Parkour combines the disciplines of running, jumping and climbing with martial arts and gymnastic moves. The aim is to move through the urban environment in a creative manner so that the different movements flow together and are aesthetically pleasing. Some of the move are strenuous and require disciplined training to master, and to achieve with minimum risk of hurting your body.
Jumping and Leaping
Jumps and vaults are central to many movements in parkour, and are regarded as a signature of the discipline. There are precision jumps, tic-tac jumps, cat leaps and many others that all require strong legs and core muscles. Vaults require a standard jump that then involves the arms, shoulders and torso. There are many different types of jumps but they can be divided into running jumps and standing jumps. The best way to train your body for jumps is to do lots of small jumps to build the right muscles.
Running jumps are commonly used to move over gaps or obstacles that are not suitable for running on. Run-ups should have measured and consistent strides using the balls of the foot and should be fast and dynamic. The optimum angle of elevation is 45 degrees. Remember to alternate your takeoff leg to keep both legs developed. For precision jumps, where you need to land on a small or narrow object, you should aim for a little extra height so that you are coming down for the landing rather than having horizontal momentum.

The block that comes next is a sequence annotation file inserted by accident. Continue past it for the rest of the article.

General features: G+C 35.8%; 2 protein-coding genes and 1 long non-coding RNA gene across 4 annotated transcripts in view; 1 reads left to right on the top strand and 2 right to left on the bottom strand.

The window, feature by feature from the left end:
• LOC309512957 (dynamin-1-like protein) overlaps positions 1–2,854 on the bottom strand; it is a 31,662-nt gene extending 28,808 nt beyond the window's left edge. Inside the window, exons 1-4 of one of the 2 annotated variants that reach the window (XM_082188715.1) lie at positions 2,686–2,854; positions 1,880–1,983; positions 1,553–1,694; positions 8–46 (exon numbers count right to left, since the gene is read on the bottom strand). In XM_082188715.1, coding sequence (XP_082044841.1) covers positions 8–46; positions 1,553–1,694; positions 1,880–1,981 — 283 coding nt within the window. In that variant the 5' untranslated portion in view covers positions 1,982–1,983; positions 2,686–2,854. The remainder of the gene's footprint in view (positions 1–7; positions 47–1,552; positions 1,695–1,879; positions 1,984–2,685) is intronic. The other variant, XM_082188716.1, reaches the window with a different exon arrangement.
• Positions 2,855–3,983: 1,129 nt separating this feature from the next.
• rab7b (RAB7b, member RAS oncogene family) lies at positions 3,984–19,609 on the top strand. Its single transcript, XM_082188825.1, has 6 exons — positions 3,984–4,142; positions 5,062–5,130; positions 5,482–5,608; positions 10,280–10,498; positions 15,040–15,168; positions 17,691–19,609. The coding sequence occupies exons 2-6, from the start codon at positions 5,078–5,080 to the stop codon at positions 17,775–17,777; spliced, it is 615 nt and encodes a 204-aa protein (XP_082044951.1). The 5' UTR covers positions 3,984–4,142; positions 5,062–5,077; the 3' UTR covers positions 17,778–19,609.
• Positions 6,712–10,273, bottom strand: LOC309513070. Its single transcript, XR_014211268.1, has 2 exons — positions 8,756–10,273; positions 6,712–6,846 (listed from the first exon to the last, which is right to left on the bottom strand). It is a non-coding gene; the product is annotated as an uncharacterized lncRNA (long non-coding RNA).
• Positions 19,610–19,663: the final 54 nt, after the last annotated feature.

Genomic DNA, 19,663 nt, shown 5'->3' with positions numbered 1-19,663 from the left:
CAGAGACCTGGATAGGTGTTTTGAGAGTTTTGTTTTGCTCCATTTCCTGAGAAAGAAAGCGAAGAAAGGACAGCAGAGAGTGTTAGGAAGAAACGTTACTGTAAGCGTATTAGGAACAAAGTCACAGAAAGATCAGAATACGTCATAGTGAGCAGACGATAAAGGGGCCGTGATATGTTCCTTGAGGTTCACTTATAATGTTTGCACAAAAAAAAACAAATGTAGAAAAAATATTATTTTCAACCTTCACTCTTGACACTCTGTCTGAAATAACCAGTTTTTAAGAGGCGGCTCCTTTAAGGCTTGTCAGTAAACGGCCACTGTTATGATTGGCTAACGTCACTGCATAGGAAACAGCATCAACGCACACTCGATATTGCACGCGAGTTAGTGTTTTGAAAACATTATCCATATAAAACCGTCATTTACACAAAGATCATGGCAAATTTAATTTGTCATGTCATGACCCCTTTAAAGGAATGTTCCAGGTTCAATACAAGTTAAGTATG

Standing jumps have no run-up and use the legs, core muscles, upper body and arms as you push off and stretch into the movement. You should have strong abdominals to do these well. You need a fast powerful takeoff, good coordination and the ability to control a soft landing. As you takeoff, lean into the jump and get as much push as possible from your legs. Raise your knees in flight and aim your feet towards the landing spot to give you more carry and a softer landing. Bend your legs when landing and try not to overbalance or wobble.
Before you learn big jumps you must learn how to land to absorb and redistribute the impact shock of landing in order to protect your body. You can use rolls to disperse the impact. Don’t hold your breath as you land as this makes you rigid. Ideally you should breathe out as you hit the ground to help your body relax and absorb the shock. Land on the balls of your feet as flat-footed or heel landings will jar your knees and lower back. Use your anatomy to redistribute the landing shock over as much as your body as possible by keeping both legs in similar positions, not locking your legs or upper body and remembering to bend your knees to cushion impacts.